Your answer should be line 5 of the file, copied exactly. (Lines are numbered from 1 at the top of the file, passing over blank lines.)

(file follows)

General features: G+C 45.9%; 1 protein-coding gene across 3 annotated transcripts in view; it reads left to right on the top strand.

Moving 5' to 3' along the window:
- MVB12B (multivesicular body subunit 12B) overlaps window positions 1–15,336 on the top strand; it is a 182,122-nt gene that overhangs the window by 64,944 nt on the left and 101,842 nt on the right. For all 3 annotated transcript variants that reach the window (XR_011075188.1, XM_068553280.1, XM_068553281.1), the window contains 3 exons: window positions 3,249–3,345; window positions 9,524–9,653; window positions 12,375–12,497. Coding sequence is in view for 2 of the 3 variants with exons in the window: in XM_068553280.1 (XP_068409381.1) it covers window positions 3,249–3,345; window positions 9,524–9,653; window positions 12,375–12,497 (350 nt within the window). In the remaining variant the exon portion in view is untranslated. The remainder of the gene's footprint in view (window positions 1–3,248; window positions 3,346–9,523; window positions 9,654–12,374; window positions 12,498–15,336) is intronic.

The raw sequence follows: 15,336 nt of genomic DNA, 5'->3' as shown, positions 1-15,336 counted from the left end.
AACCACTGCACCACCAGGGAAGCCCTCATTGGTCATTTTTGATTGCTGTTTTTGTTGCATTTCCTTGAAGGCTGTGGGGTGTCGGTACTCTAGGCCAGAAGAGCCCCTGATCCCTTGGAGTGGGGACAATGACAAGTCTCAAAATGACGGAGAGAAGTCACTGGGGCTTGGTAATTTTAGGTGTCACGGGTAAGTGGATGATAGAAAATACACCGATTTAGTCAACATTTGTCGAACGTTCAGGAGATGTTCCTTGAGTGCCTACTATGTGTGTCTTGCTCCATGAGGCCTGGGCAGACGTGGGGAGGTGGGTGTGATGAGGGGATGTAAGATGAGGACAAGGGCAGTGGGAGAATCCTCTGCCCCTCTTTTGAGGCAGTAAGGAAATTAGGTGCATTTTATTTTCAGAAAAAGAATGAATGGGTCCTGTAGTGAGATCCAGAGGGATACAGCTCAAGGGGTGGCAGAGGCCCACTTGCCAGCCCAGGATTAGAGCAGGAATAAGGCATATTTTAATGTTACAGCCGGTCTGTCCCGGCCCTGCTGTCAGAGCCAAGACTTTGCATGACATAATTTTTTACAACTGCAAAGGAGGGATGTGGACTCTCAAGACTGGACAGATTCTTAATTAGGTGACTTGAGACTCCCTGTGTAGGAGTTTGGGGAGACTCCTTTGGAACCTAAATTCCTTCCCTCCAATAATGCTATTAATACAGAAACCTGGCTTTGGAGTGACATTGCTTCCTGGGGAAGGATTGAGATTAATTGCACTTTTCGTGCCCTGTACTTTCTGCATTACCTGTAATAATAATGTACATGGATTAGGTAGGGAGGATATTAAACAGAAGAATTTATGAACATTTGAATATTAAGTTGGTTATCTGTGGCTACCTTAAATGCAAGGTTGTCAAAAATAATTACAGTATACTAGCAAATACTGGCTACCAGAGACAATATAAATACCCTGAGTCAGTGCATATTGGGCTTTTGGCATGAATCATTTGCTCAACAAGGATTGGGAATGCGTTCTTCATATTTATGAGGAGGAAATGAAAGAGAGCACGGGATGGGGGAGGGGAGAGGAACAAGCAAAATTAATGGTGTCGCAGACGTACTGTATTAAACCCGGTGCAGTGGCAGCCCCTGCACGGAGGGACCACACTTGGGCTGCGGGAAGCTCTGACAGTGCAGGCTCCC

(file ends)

AACCACTGCACCACCAGGGAAGCCCTCATTGGTCATTTTTGATTGCTGTTTTTGTTGCATTTCCTTGAAGGCTGTGGGGTGTCGGTACTCTAGGCCAGAAGAGCCCCTGATCCCTTGGAGTGGGGACAATGACAAGTCTCAAAATGACGGAGAGAAGTCACTGGGGCTTGGTAATTTTAGGTGTCACGGGTAAGTGGATGATAGAAAATACACCGATTTAGTCAACATTTGTCGAACGTTCAGGAGATGTTCCTTGAGTGCCTACTATGTGTGTCTTGCTCCATGAGGCCTGGGCAGACGTGGGGAGGTGGGTGTGATGAGGGGATGTAAGATGAGGACAAGGGCAGTGGGAGAATCCTCTGCCCCTCTTTTGAGGCAGTAAGGAAATTAGGTGCATTTTATTTTCAGAAAAAGAATGAATGGGTCCTGTAGTGAGATCCAGAGGGATACAGCTCAAGGGGTGGCAGAGGCCCACTTGCCAGCCCAGGATTAGAGCAGGAATAAGGCATATTTTAATGTTACAGCCGGTCTGTCCCGGCCCTGCTGTCAGAGCCAAGACTTTGCATGACATAATTTTTTACAACTGCAAAGGAGGGATGTGGACTCTCAAGACTGGACAGATTCTTAATTAGGTGACTTGAGACTCCCTGTGTAGGAGTTTGGGGAGACTCCTTTGGAACCTAAATTCCTTCCCTCCAATAATGCTATTAATACAGAAACCTGGCTTTGGAGTGACATTGCTTCCTGGGGAAGGATTGAGATTAATTGCACTTTTCGTGCCCTGTACTTTCTGCATTACCTGTAATAATAATGTACATGGATTAGGTAGGGAGGATATTAAACAGAAGAATTTATGAACATTTGAATATTAAGTTGGTTATCTGTGGCTACCTTAAATGCAAGGTTGTCAAAAATAATTACAGTATACTAGCAAATACTGGCTACCAGAGACAATATAAATACCCTGAGTCAGTGCATATTGGGCTTTTGGCATGAATCATTTGCTCAACAAGGATTGGGAATGCGTTCTTCATATTTATGAGGAGGAAATGAAAGAGAGCACGGGATGGGGGAGGGGAGAGGAACAAGCAAAATTAATGGTGTCGCAGACGTACTGTATTAAACCCGGTGCAGTGGCAGCCCCTGCACGGAGGGACCACACTTGGGCTGCGGGAAGCTCTGACAGTGCAGGCTCCC